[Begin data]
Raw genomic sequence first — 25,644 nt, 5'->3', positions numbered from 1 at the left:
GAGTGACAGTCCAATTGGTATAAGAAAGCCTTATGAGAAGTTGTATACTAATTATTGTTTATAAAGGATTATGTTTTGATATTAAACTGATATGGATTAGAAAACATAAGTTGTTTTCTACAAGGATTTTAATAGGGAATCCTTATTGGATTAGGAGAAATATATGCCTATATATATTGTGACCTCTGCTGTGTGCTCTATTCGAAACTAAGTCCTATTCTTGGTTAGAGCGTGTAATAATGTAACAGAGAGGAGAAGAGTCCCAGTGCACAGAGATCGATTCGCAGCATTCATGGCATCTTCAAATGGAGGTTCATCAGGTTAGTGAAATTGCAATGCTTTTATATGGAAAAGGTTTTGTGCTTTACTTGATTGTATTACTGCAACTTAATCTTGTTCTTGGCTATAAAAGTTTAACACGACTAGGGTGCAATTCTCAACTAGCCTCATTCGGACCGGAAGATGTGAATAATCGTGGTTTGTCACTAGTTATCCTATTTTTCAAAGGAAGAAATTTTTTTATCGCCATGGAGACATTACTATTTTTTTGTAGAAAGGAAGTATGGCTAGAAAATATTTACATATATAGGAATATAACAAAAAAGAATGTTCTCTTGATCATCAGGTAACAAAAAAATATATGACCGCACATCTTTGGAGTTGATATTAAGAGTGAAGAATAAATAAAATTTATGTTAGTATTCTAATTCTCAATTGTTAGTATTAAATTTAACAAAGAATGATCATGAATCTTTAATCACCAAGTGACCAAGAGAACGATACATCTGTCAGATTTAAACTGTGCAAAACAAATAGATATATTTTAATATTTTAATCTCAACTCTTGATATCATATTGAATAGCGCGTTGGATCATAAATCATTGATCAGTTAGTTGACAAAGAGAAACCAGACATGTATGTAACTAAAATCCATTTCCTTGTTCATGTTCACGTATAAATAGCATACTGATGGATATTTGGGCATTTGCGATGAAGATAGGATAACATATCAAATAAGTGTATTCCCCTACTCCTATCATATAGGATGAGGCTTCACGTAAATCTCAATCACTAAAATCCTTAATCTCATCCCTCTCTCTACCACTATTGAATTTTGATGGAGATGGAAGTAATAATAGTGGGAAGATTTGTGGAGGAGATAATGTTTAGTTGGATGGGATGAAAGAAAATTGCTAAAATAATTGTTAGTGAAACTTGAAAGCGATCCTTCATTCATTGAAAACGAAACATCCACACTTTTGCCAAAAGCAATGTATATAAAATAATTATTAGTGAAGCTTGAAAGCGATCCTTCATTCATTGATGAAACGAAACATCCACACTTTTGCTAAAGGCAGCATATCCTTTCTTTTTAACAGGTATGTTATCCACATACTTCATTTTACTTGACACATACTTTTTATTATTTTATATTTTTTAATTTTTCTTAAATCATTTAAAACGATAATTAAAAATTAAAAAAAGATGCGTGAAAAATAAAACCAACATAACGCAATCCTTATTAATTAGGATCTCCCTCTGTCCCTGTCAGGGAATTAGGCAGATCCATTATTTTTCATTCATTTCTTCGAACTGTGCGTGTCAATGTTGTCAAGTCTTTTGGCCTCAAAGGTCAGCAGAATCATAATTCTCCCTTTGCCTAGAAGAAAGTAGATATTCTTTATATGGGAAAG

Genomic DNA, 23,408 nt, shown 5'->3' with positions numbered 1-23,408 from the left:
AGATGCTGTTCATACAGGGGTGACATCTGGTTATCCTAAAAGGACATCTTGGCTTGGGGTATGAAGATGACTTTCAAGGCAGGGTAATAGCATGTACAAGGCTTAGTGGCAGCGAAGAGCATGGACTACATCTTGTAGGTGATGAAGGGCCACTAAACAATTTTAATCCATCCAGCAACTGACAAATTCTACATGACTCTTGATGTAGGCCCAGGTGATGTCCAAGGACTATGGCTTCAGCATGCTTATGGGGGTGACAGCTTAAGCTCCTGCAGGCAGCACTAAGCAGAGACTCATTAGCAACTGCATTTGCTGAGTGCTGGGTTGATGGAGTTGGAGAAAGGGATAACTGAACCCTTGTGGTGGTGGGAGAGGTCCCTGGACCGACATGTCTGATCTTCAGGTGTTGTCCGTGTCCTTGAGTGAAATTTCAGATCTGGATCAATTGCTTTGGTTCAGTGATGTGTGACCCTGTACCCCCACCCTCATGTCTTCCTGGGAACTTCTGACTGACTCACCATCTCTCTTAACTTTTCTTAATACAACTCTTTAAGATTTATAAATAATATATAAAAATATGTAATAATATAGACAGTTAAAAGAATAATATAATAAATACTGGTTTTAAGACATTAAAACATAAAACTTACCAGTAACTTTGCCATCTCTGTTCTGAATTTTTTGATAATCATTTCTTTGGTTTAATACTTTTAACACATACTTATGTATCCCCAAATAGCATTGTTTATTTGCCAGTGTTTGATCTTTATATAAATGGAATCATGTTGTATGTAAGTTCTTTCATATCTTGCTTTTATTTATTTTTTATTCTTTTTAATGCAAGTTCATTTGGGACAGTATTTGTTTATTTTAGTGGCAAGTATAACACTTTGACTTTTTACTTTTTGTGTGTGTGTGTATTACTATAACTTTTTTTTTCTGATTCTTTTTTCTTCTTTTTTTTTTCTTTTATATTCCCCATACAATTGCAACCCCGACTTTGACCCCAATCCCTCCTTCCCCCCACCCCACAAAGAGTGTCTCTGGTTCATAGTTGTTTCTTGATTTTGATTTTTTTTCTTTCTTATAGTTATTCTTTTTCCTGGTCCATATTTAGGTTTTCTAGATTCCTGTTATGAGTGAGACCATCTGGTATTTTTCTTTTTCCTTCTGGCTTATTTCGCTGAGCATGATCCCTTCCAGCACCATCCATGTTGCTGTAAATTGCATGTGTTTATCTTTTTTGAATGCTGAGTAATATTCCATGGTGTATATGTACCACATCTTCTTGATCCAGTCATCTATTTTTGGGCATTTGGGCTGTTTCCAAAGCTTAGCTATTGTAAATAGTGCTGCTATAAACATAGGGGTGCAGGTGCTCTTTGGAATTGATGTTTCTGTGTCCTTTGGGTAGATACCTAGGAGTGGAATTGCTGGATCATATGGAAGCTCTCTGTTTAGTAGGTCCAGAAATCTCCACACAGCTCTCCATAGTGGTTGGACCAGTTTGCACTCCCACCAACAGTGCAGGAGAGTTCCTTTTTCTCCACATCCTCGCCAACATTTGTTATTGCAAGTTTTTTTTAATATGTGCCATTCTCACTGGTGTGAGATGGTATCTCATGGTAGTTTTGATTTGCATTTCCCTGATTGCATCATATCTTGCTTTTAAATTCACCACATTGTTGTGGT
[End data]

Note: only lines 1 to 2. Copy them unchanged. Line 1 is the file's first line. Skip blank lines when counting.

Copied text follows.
Raw genomic sequence first — 25,644 nt, 5'->3', positions numbered from 1 at the left:
GAGTGACAGTCCAATTGGTATAAGAAAGCCTTATGAGAAGTTGTATACTAATTATTGTTTATAAAGGATTATGTTTTGATATTAAACTGATATGGATTAGAAAACATAAGTTGTTTTCTACAAGGATTTTAATAGGGAATCCTTATTGGATTAGGAGAAATATATGCCTATATATATTGTGACCTCTGCTGTGTGCTCTATTCGAAACTAAGTCCTATTCTTGGTTAGAGCGTGTAATAATGTAACAGAGAGGAGAAGAGTCCCAGTGCACAGAGATCGATTCGCAGCATTCATGGCATCTTCAAATGGAGGTTCATCAGGTTAGTGAAATTGCAATGCTTTTATATGGAAAAGGTTTTGTGCTTTACTTGATTGTATTACTGCAACTTAATCTTGTTCTTGGCTATAAAAGTTTAACACGACTAGGGTGCAATTCTCAACTAGCCTCATTCGGACCGGAAGATGTGAATAATCGTGGTTTGTCACTAGTTATCCTATTTTTCAAAGGAAGAAATTTTTTTATCGCCATGGAGACATTACTATTTTTTTGTAGAAAGGAAGTATGGCTAGAAAATATTTACATATATAGGAATATAACAAAAAAGAATGTTCTCTTGATCATCAGGTAACAAAAAAATATATGACCGCACATCTTTGGAGTTGATATTAAGAGTGAAGAATAAATAAAATTTATGTTAGTATTCTAATTCTCAATTGTTAGTATTAAATTTAACAAAGAATGATCATGAATCTTTAATCACCAAGTGACCAAGAGAACGATACATCTGTCAGATTTAAACTGTGCAAAACAAATAGATATATTTTAATATTTTAATCTCAACTCTTGATATCATATTGAATAGCGCGTTGGATCATAAATCATTGATCAGTTAGTTGACAAAGAGAAACCAGACATGTATGTAACTAAAATCCATTTCCTTGTTCATGTTCACGTATAAATAGCATACTGATGGATATTTGGGCATTTGCGATGAAGATAGGATAACATATCAAATAAGTGTATTCCCCTACTCCTATCATATAGGATGAGGCTTCACGTAAATCTCAATCACTAAAATCCTTAATCTCATCCCTCTCTCTACCACTATTGAATTTTGATGGAGATGGAAGTAATAATAGTGGGAAGATTTGTGGAGGAGATAATGTTTAGTTGGATGGGATGAAAGAAAATTGCTAAAATAATTGTTAGTGAAACTTGAAAGCGATCCTTCATTCATTGAAAACGAAACATCCACACTTTTGCCAAAAGCAATGTATATAAAATAATTATTAGTGAAGCTTGAAAGCGATCCTTCATTCATTGATGAAACGAAACATCCACACTTTTGCTAAAGGCAGCATATCCTTTCTTTTTAACAGGTATGTTATCCACATACTTCATTTTACTTGACACATACTTTTTATTATTTTATATTTTTTAATTTTTCTTAAATCATTTAAAACGATAATTAAAAATTAAAAAAAGATGCGTGAAAAATAAAACCAACATAACGCAATCCTTATTAATTAGGATCTCCCTCTGTCCCTGTCAGGGAATTAGGCAGATCCATTATTTTTCATTCATTTCTTCGAACTGTGCGTGTCAATGTTGTCAAGTCTTTTGGCCTCAAAGGTCAGCAGAATCATAATTCTCCCTTTGCCTAGAAGAAAGTAGATATTCTTTATATGGGAAAG